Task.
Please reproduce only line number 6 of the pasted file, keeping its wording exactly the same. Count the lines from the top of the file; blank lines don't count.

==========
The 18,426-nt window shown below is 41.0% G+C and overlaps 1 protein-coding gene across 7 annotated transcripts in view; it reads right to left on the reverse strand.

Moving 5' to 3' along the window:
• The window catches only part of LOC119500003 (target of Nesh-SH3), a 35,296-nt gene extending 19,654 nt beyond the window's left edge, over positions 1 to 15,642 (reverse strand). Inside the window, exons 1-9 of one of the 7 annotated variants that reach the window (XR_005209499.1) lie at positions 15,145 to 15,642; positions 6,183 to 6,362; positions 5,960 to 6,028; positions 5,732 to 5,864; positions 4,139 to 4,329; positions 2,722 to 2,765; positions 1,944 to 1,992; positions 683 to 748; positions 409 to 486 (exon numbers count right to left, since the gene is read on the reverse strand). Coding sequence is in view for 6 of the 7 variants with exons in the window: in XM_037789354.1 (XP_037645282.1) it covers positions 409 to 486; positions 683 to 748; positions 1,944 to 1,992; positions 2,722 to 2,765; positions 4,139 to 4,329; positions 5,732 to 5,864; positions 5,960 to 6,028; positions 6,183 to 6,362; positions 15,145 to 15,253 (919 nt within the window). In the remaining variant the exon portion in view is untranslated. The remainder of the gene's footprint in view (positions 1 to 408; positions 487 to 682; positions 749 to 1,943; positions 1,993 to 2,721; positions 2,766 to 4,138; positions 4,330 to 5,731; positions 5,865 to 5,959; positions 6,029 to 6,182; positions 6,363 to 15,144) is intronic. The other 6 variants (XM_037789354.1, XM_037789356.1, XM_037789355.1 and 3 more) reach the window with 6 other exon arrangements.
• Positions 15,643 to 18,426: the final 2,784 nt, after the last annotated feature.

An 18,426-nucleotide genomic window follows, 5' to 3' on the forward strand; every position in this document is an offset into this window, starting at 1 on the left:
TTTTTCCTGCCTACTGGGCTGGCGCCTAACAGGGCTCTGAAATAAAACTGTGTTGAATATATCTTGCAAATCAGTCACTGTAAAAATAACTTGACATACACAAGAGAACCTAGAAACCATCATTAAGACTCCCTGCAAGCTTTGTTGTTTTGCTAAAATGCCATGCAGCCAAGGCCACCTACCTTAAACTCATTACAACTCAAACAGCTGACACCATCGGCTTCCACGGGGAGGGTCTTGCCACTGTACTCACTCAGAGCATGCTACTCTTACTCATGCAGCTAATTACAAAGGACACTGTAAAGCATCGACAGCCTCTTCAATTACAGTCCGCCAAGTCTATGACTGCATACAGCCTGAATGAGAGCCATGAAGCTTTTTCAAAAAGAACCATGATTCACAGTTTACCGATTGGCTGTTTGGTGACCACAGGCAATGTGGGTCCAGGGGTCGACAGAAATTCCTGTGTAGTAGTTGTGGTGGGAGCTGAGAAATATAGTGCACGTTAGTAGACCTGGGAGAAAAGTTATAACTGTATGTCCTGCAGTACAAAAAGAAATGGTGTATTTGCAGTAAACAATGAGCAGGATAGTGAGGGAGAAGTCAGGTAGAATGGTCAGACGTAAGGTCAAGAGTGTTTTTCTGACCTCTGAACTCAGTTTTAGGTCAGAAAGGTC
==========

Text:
TTTTTCCTGCCTACTGGGCTGGCGCCTAACAGGGCTCTGAAATAAAACTGTGTTGAATATATCTTGCAAATCAGTCACTGTAAAAATAACTTGACATACACAAGAGAACCTAGAAACCATCATTAAGACTCCCTGCAAGCTTTGTTGTTTTGCTAAAATGCCATGCAGCCAAGGCCACCTACCTTAAACTCATTACAACTCAAACAGCTGACACCATCGGCTTCCACGGGGAGGGTCTTGCCACTGTACTCACTCAGAGCATGCTACTCTTACTCATGCAGCTAATTACAAAGGACACTGTAAAGCATCGACAGCCTCTTCAATTACAGTCCGCCAAGTCTATGACTGCATACAGCCTGAATGAGAGCCATGAAGCTTTTTCAAAAAGAACCATGATTCACAGTTTACCGATTGGCTGTTTGGTGACCACAGGCAATGTGGGTCCAGGGGTCGACAGAAATTCCTGTGTAGTAGTTGTGGTGGGAGCTGAGAAATATAGTGCACGTTAGTAGACCTGGGAGAAAAGTTATAACTGTATGTCCTGCAGTACAAAAAGAAATGGTGTATTTGCAGTAAACAATGAGCAGGATAGTGAGGGAGAAGTCAGGTAGAATGGTCAGACGTAAGGTCAAGAGTGTTTTTCTGACCTCTGAACTCAGTTTTAGGTCAGAAAGGTC